J: I was in a job where I had already expressed that we needed more people to handle the workload, and it was really hard to take time off in general. Every time I needed to tell them about my schedule, I got anxious, and didn't feel supported. They didn't remotely bring up the idea of leave and I had no idea there was a paid state program that I could qualify for. Every day off for appointments was a day that I was losing pay and I really couldn't afford it, but it's what we had to do. The pressure was so high at home and at work, and I resented my job for making it so hard to find any kind of balance, so I burnt out, and eventually I quit in 2021.
What were your days like as a caregiver?
D: Stressful for sure. There’s always something more to do, and the days go by as you just get through it. I needed to take the best care of my mom, but also myself as a marrow donor. Donating stem cells and bone marrow is so painful. There’s a lot of shots to activate the marrow, and it was hard to sleep. I never dream, but I was having nightmares all the time. It was a fight! My mom was fighting hard, and I was too.
H: My husband and I were balancing a lot—we had a 6 month-old baby at the time as well, so every night one of us would be in the hospital with our son, the other home with our daughter. Luckily we also had a nanny and we both found work a healthy and important outlet, so we found a rhythm that worked for us. Some days we were both at the hospital, and there were really hard and painful days of treatments and tests. Other days were more normal—he’s stable and resting, you can (and to a certain extent, need to) do other things. For me, being able to work a little kept me feeling like myself. You’re still a whole person despite the situation you’re in.
"There was a lot of pressure to be everywhere for everyone every day. I had a baby, a partner who couldn’t drive with tons of appointments, and a demanding job that felt incompatible with everything else. Having this kind of caregiving role is lifelong, so at first it was hard to understand where my limits were and what 'healthy' was."
J: There was a lot of pressure to be everywhere for everyone every day. I had a baby, a partner who couldn’t drive with tons of appointments, and a demanding job that felt incompatible with everything else. Having this kind of caregiving role is lifelong, so at first it was hard to understand where my limits were and what “healthy” was. Eventually I started learning how to ask for help and from whom so that way I could balance responsibilities and take time to care for myself, but it continues to be an ever-evolving process.
What did people do during this time that really helped you?
D: I’m so grateful for all the help I received from my company, my boss, and Cocoon. I needed to do a bunch of research, make phone calls, and I was really grateful to my partner at Cocoon for doing certain paperwork and logistics on my behalf, and walking me through everything. I’m also really glad that I could talk to my parents. I was very worried about returning to work, but my mom said my future was too bright for me to drop everything and that I’d done so much.
H: I appreciated when people let me know that they were aware of the situation, that they were there if I needed anything, then more or less treated me like before! Not like flippantly asking if I had a fun weekend (because, no, I did not), but respecting that I’m still capable of my job, that I’m still me. I spent so much of my time being a “cancer mom” that when I was at work, I wanted to be treated like a colleague.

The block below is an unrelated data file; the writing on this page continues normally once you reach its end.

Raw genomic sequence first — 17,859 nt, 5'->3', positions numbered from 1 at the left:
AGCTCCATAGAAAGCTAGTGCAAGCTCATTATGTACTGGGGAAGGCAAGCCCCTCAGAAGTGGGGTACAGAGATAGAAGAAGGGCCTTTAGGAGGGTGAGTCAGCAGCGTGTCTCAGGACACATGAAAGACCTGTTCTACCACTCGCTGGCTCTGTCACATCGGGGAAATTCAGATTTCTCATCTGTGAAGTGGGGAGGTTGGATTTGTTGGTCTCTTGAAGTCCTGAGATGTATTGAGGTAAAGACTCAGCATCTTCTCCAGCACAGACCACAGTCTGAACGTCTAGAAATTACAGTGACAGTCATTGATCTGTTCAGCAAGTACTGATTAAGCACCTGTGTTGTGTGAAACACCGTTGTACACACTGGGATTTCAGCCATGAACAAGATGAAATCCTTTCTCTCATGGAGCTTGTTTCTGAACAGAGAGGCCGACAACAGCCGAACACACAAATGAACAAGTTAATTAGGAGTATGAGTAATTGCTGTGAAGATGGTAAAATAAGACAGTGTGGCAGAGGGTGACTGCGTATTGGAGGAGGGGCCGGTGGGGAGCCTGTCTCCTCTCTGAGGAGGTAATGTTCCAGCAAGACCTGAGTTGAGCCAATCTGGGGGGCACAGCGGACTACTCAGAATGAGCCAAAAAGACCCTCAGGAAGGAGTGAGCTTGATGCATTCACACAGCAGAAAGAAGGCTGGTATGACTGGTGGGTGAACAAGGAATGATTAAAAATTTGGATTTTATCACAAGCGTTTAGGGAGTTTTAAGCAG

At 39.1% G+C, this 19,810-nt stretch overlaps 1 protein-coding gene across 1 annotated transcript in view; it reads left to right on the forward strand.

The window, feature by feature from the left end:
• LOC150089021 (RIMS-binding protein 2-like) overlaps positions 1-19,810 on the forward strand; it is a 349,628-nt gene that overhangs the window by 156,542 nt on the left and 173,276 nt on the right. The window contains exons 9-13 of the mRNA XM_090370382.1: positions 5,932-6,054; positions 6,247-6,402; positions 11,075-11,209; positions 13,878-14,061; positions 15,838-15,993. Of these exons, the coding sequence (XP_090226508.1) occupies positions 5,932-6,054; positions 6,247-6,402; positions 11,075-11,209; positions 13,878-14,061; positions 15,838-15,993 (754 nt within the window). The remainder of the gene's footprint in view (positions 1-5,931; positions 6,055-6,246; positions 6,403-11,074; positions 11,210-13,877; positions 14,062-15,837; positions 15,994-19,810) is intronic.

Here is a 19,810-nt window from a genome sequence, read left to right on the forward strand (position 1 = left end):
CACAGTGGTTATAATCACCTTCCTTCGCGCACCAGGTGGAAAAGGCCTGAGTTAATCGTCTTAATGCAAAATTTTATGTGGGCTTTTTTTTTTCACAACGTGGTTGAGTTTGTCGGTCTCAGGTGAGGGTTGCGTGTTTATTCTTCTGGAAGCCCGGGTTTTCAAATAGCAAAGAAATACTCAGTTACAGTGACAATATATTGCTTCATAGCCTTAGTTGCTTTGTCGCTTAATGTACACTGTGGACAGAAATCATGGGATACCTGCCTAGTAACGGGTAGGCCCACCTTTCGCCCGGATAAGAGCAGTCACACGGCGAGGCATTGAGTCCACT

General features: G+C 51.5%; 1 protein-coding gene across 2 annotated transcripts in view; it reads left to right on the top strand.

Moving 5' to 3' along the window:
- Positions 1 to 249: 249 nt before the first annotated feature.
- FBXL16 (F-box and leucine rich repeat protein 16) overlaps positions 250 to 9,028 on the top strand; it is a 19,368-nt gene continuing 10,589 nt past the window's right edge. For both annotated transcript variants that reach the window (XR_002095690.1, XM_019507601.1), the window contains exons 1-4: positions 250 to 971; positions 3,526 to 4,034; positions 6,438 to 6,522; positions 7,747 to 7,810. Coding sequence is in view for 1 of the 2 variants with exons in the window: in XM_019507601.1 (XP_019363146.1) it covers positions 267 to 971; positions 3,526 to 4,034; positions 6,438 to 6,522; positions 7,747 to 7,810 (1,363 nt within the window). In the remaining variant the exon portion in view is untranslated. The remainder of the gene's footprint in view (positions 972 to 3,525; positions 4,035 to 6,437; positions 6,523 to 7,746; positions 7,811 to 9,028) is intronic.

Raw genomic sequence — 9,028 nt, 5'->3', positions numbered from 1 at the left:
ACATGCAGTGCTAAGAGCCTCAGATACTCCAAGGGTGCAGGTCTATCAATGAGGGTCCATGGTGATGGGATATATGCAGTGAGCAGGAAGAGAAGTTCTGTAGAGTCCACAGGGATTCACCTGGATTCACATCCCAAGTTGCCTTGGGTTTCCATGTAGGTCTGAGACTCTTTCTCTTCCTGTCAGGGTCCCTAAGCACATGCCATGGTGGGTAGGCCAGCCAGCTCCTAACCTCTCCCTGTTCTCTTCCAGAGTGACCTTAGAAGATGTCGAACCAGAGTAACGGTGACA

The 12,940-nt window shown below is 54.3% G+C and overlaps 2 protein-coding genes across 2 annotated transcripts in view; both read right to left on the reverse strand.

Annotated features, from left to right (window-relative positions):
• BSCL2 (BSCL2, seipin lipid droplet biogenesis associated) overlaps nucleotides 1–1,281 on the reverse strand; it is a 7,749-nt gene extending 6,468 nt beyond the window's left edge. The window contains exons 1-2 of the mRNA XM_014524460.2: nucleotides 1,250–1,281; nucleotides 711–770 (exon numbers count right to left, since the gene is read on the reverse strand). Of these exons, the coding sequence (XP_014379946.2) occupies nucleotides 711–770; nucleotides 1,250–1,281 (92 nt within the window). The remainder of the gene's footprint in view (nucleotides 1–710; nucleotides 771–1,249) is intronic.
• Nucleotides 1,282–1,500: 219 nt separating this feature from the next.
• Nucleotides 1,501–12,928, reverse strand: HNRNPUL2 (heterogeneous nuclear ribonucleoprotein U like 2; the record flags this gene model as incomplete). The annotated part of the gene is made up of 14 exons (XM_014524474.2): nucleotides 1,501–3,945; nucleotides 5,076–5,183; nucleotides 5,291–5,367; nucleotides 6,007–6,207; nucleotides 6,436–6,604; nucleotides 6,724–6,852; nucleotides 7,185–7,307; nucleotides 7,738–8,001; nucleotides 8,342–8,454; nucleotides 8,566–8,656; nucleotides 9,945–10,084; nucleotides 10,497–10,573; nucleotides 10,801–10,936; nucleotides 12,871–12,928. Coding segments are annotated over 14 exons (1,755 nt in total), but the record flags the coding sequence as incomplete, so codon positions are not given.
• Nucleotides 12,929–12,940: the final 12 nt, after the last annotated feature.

"I appreciated when people let me know that they were aware of the situation, that they were there if I needed anything, then more or less treated me like before...respecting that I’m still capable of my job."
J: When offering support, bring tangible ideas that you’re willing to offer. When someone asks “how can I help?” and I ask for something that’s not convenient for them, they might not do it and it’s disappointing and uncomfortable for everybody. So if you can come to someone and say, “hey I can babysit/pay for something/cook dinner/pick up and drop off for an appointment” even if it’s something small, taking that responsibility off someone’s shoulders is a huge help, so don’t underestimate that.
How has your experience as a caregiver impacted you in your career?
D: It was one of those things that made me realize there are a lot of good people out in the world that are willing to help and support when something bad happens. So for me it was a chance to revisit my attitude, the way I see the world, and myself. Can I be the silver lining for myself and others the way my parents, employer, and friends were for me?
H: I think I developed a different perspective on what matters in a job. I’d been through two maternity leaves by then, which were already messy and confusing enough, but there was clearly even less of a playbook for caregiver leave. For my next job after my son’s illness, I worked for someone I had worked for previously and had a strong relationship of trust with. I knew I could go to her with anything, and that she would have my back. That trust is a must, especially until companies are more prepared to handle their employees dealing with real life.
J: After I quit my job, I actually ended up getting a job at Cocoon. I can personally relate to what people go through, empathize with their experience, and make sure that goes into what we’re making. It feels like I’m allowed to show up authentically, which means acknowledging that I’m a caregiver, that I need rest, that I need balance. And it feels like Cocoon wants that to be true not only in their workplace, but in general.
Lead the charge on improving the caregiver leave experience
The circumstances surrounding one’s becoming a caregiver are complex and full of unknowns. But what doesn’t have to be a mystery is how employers prepare for an employee’s caregiver leave, and how they support them along the way. By sharing these stories, we can begin to break the silence around addressing difficult personal situations in a workplace setting and inspire employers to set the foundation for a caregiver to safely stand upon, instead of pushing them further into a hole.